Johnson Home residents sad over possible home closure
Norwich ― Patricia Brainard dabbed her eyes with a tissue as she sat in the dining room of the Johnson Home residence for retired women on Wednesday as fellow residents, staff and state officials discussed the proposed closure of the 115-year-old facility.
“I’m upset I have to move,” Brainard, 76, an eight-year Johnson Home resident. “This home has been the longest one I have lived in.”
Brainard said she did not like other retirement homes where she has lived in the region but said the Johnson Home, located at 100 Town St. on the Norwichtown Green, felt different.
“The people here are very nice, everyone is very nice,” she said.
Resident Cindy Boggs, 57, has lived at the Johnson Home for about six years and echoed Brainard’s comments about the residents and staff. But she said she understands that the 100-year-old facility needs repairs and expensive upgrades, including bathrooms in rooms that are too small to accommodate them.
“It’s kind of sad to move out of here,” Boggs said. “But we have to move on.”
Like other residents who spoke with The Day on Wednesday, Boggs said she wants to find a home with “just ladies. No men.”
Resident Cathy Pollard, 71, said she likes the Johnson Home, because she gets a lot of support from the staff. She also has outside caregivers to help her. But if she has to move, she might want to get her own apartment. She said she is on a list for possible housing at Norwich Housing Authority.
The Johnson Home Board of Directors voted Nov. 16 to close the facility after a 10-month effort to merge with the Eliza Huntington Home on Washington Street fell through. Eliza Huntington Home Administrator Tina Yeitz has been serving as interim administrator at the Johnson Home since February.
But the announcement to the home’s eight current residents and to the media a few days later was premature and failed to follow state regulations for residential facilities, said Mairead Painter, the long-term care ombudsperson at the state Department of Aging and Disability Services.
Under state law, it’s the state Department of Social Services that decides if a residential facility is allowed to close. The home’s owners first must send an official letter of intent to the DSS commissioner’s office. The state review process could take 60 to 90 days before the commissioner renders a decision.
Painter said once the letter of intent is filed, the state notifies residents of the potential closure, the legal process, their rights as residents and the assistance they would receive if they must move.
Johnson Home board President Pamela Collelo accepted responsibility for the misstep, saying she was unaware of the procedure and wanted the residents to learn of the plan directly from the Johnson Home board.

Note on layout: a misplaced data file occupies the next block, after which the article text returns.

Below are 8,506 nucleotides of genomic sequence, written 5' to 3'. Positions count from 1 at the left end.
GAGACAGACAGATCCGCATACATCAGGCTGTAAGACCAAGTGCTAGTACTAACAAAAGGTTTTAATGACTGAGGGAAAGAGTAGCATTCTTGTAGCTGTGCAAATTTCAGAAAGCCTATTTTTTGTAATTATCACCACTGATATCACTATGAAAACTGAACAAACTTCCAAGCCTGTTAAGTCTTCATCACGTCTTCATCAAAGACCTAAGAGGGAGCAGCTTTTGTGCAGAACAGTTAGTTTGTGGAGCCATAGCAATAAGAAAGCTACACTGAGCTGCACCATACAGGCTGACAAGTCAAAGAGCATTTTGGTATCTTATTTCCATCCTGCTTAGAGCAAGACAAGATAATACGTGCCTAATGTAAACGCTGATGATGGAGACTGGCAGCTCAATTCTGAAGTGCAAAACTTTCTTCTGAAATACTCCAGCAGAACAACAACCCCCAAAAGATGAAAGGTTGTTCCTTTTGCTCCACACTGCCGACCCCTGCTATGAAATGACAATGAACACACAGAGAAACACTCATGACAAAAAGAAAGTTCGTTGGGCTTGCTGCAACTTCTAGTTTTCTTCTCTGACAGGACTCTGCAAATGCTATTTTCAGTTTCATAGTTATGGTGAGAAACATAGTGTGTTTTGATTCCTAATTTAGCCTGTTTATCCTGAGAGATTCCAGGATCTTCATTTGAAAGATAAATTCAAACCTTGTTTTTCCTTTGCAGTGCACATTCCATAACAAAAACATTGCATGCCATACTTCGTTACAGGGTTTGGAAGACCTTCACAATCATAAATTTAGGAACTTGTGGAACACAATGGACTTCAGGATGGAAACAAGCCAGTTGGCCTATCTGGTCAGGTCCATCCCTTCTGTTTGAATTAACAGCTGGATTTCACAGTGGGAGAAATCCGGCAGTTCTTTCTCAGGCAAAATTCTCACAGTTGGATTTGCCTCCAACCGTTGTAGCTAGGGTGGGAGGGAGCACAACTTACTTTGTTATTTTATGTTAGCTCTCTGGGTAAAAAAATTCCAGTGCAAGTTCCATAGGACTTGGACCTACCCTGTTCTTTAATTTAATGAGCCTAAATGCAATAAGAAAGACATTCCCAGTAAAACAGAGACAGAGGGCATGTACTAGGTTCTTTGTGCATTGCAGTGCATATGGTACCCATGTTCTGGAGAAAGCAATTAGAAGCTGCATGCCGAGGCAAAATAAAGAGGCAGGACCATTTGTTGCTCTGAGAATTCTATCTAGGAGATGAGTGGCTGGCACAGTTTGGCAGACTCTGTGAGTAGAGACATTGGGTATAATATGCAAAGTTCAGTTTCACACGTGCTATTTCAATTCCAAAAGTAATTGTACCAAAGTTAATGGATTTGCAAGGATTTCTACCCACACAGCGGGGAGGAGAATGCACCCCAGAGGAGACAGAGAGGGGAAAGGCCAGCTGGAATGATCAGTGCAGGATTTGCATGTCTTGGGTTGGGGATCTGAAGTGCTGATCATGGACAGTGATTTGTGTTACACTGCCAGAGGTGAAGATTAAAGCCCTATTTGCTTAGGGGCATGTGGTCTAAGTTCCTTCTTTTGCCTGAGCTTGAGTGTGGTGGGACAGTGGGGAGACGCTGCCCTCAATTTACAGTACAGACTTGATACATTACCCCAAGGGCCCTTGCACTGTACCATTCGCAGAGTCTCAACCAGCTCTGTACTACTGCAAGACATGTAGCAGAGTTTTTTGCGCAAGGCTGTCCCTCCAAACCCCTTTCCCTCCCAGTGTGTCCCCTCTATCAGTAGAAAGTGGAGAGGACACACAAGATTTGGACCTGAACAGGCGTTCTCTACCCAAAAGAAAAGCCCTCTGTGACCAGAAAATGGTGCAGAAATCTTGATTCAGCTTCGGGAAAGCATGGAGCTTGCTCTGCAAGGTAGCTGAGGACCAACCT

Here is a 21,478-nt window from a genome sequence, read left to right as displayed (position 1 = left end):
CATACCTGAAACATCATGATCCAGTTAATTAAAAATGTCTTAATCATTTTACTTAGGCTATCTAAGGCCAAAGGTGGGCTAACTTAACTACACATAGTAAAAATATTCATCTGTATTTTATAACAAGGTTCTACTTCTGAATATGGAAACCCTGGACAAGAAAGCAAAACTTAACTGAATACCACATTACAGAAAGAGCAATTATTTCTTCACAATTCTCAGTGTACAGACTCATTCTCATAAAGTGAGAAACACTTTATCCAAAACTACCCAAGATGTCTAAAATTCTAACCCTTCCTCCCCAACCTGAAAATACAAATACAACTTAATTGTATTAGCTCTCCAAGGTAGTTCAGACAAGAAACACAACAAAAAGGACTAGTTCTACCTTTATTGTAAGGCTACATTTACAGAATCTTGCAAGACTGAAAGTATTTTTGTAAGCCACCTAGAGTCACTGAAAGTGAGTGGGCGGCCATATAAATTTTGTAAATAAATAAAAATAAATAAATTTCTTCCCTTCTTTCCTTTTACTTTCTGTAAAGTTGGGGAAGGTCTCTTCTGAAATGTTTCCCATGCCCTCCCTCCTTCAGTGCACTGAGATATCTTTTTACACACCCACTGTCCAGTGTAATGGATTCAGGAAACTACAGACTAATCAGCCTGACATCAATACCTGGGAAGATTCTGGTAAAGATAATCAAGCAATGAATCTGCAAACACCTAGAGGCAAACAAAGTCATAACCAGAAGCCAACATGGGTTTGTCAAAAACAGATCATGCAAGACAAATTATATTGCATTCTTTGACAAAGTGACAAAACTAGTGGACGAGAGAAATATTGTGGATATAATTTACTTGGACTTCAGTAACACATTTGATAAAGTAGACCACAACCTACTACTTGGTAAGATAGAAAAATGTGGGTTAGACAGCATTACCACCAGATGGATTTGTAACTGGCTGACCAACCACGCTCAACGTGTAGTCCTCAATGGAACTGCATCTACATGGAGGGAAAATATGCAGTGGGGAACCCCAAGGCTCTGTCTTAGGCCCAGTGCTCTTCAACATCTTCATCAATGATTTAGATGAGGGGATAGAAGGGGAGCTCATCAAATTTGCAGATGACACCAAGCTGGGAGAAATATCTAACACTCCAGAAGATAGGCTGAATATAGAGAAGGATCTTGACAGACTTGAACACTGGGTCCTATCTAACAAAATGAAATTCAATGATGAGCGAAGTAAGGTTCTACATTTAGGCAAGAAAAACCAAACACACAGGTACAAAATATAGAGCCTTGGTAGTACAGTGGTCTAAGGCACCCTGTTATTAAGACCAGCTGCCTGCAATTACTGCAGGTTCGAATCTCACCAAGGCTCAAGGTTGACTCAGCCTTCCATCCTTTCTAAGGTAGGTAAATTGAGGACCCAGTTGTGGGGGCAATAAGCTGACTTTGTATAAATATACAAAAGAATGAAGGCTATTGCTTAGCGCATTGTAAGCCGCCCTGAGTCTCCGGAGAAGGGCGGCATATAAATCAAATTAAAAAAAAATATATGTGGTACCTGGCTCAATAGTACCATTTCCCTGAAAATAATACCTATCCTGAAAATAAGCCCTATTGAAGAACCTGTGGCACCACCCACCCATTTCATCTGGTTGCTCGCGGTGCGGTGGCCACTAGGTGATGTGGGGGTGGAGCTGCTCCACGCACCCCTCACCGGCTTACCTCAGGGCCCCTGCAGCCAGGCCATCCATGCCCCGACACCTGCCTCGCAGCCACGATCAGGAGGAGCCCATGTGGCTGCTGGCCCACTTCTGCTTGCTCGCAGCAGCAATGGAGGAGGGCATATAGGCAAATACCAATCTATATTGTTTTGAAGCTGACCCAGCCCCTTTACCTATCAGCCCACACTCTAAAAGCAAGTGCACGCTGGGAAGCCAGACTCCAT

On Wednesday, Painter, regional ombudsperson Cynthia Scott from the state Department of Aging and Disability Services, Collelo and Yeitz met with residents in the Johnson Home living room to explain the process and their rights as residents. Collelo said the Johnson Home board sent the official letter of intent to DSS on Tuesday, citing rising costs, necessary repairs and upgrades and the inability to reach a merger agreement with the Eliza Huntington Home.
Eliza Huntington Home’s temporary administrative oversight at Johnson Home will end Dec. 31. Collelo said she has started looking for services she could bring in to help with administration starting in January, and state officials provided her with potential contacts.
She also will continue to explore if there is any other facility interested in taking over the home which can accommodate up to 14 residents.
“The chances are very slim,” she said, “but if there’s a chance, I will pursue it. My number one concern from the start is the residents.”
Nicole Martin, 31, a medical certification staff member, has worked at the Johnson Home for the past two years. She called it “a family.” Martin is from Rhode Island, so without local family, she spends her birthdays, holidays and many a winter storm with the ladies at the Johnson Home. She has learned their moods and how to cheer them up.
“Just to see them sad today,” she said. “It hurts me.”
Co-worker Michele Mirante of Norwich, a personal care assistant who also has medical certification, agreed. Mirante has been at home for two years and trained Martin. The two cooked Thanksgiving dinner for the home’s residents.
“We just wanted them to have a nice Thanksgiving,” Mirante said. “We just want to be a family.”
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